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Posts Tagged ‘Criminal Code’

I was just talking yesterday with someone about some interesting provisions in the Canada’s Criminal Code, included from a bygone era, where the purpose of criminal law was really appreciated and codified, of fundamentally protecting individual freedom, versus making the state supreme.

One of them I was aware of going all the way back to 2009, from the work of Robert Menard, and it turns out that it had actually been repealed in 2012.

Here it was before repeal, in Section 39:

Defence with claim of right

39 (1) Every one who is in peaceable possession of personal property under a claim of right, and every one acting under his authority, is protected from criminal responsibility for defending that possession, even against a person entitled by law to possession of it, if he uses no more force than is necessary.

Defence without claim of right

(2) Every one who is in peaceable possession of personal property, but does not claim it as of right or does not act under the authority of a person who claims it as of right, is not justified or protected from criminal responsibility for defending his possession against a person who is entitled by law to possession of it.

And here is what the 2012 repeal legislation said:

39 [Repealed, 2012, c. 9, s. 2]

More on the significance and other interesting current and former provisions in a future post.

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On a special October 16, 2014 episode of Exposing Faux Capitalism, I interviewed Arthur Topham, who has been charged as a political thought criminal for allegedly violating Canada’s Criminal Code provisions for “willfully promoting hatred,” for his writings at his site, RadicalPress.com.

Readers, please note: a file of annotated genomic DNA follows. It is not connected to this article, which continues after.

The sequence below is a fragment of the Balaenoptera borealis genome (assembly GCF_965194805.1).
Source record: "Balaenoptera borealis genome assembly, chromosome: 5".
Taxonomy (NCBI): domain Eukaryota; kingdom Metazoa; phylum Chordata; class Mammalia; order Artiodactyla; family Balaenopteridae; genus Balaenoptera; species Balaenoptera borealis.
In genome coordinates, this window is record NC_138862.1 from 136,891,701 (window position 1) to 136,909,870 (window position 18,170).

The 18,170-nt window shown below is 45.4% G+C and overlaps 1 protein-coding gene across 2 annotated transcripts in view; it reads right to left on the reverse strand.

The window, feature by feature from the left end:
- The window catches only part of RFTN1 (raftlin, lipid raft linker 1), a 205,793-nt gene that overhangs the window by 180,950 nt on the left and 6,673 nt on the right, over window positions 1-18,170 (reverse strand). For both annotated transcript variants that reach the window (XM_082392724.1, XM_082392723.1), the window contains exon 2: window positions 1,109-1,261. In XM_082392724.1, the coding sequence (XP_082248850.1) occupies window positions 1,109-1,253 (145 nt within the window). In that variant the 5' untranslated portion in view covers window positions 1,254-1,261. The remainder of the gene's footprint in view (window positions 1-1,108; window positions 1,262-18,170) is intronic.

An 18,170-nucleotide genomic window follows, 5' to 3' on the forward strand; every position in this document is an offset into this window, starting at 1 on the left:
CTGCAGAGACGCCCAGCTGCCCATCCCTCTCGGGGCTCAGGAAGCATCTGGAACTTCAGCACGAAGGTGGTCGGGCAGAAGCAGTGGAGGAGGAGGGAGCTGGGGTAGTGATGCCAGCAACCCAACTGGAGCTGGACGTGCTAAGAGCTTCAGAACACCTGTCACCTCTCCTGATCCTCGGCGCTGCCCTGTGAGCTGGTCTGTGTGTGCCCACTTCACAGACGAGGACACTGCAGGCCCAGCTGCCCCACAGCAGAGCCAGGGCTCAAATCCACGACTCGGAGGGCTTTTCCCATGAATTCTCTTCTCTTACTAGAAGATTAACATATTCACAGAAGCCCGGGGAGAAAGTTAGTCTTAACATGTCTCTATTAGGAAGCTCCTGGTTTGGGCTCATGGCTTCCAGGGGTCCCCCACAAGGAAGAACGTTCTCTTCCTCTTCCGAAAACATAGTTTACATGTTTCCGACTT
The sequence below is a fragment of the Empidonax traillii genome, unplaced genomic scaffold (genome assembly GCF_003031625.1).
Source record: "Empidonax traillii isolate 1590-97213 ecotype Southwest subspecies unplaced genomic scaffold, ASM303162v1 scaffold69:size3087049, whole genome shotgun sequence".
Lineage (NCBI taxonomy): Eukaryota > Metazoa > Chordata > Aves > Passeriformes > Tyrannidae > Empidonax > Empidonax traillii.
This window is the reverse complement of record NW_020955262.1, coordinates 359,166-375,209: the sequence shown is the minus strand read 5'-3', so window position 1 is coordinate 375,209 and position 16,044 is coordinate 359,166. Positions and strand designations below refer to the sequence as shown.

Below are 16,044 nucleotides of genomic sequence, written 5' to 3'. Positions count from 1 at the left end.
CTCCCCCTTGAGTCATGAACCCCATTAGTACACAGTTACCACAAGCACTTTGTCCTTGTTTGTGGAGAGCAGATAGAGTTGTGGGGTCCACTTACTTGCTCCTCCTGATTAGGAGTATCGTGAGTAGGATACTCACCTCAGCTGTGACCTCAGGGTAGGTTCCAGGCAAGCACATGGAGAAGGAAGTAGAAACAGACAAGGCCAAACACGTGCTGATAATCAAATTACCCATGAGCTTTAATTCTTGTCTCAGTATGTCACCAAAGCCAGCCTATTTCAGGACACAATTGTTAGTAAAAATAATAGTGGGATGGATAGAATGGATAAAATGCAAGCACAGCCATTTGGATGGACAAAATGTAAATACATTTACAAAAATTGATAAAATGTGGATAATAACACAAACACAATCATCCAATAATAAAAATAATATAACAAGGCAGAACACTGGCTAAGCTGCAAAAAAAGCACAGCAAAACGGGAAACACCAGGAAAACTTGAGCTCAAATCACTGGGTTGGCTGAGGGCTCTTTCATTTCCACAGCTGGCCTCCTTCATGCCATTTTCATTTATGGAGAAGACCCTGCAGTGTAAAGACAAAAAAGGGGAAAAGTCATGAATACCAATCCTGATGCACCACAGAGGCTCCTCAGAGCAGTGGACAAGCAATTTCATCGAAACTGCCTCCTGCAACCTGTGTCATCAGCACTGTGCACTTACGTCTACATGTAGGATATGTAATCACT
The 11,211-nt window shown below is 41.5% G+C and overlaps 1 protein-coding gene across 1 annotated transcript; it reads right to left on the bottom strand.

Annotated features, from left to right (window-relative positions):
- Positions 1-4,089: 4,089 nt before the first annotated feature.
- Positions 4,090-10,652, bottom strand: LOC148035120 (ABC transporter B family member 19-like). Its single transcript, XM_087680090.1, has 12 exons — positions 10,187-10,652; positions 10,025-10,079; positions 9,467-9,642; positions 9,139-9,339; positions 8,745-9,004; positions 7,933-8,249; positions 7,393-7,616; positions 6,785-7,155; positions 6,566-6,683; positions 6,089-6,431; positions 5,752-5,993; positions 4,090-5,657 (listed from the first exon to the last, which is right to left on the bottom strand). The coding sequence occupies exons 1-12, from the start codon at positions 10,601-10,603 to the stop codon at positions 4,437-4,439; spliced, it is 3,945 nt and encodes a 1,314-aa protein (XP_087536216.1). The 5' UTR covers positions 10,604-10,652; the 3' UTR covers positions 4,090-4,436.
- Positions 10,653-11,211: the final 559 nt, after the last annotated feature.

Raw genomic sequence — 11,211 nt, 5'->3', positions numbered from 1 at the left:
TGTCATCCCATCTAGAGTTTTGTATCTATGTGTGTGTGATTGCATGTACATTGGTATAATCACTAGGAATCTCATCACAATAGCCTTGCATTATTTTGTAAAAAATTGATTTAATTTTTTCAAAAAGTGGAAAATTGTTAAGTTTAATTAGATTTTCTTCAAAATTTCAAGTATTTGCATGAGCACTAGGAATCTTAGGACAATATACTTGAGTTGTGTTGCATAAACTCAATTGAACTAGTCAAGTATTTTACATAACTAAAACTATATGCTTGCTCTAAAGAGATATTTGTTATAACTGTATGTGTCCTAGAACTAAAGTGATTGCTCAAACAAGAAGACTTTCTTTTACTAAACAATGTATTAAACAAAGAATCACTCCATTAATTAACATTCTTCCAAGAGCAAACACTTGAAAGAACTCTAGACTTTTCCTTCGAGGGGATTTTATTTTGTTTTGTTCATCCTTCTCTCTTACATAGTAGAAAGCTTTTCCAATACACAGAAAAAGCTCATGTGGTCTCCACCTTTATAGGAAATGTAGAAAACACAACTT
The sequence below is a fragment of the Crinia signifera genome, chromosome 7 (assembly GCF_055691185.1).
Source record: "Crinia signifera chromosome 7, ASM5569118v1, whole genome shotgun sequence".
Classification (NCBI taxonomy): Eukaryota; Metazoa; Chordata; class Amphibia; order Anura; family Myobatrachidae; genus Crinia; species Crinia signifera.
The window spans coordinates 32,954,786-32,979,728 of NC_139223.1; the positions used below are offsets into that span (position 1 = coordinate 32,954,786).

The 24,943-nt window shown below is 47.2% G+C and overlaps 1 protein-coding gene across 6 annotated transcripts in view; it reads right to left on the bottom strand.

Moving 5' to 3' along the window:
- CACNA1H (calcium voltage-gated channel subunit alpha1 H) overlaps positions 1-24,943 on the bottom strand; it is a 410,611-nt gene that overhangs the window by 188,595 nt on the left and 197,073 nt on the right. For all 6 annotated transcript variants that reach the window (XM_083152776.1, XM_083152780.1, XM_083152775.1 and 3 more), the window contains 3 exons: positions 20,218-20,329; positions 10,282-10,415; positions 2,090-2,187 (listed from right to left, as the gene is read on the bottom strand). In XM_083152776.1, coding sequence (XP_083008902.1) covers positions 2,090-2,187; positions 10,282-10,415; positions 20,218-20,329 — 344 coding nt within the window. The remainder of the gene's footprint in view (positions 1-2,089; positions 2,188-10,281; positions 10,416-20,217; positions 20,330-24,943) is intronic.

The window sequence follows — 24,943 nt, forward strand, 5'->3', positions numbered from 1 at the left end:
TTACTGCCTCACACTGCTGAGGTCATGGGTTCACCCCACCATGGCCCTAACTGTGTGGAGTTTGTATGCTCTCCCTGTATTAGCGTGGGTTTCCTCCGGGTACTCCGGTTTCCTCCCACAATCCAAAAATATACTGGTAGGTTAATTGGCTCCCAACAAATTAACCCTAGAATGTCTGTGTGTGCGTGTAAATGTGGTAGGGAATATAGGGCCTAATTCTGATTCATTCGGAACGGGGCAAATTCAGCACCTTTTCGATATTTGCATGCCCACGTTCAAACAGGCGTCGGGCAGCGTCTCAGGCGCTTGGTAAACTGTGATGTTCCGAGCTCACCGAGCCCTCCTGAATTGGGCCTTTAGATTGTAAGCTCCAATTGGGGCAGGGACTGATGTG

In this interview, the issues we discussed included:

– The Ontario Civil Liberties Association supporting his case and calling for a repeal of all “hate crime” provisions in the Criminal Code and circulating a petition calling for the B.C. Attorney General to revoke her consent for the prosecution of Arthur Topham.
– He was charged with a crime after the Human Rights Commission was no longer to hear so-called hate cases in 2012.
– The tight control of the media and the blackout on mass media coverage of his case ever since November 2012 with a single National Post article.
– The phony media, with so-called liberal newspapers like the Toronto Star not making counter-point arguments to the supposed right-wing National Post newspaper on their article.
– The inconsistencies in the charge and with his prosecution.
– The Charter of Rights and Freedoms guarantees those charged “to be tried within a reasonable time,” yet he was charged in 2012, and his trial has finally been scheduled for October 2015.
– The political nature of the crime, with the Attorney General of the province having to sign off on it.
– The selective application of the law, with others not prosecuted, despite doing similar or more things than Arthur Topham did.

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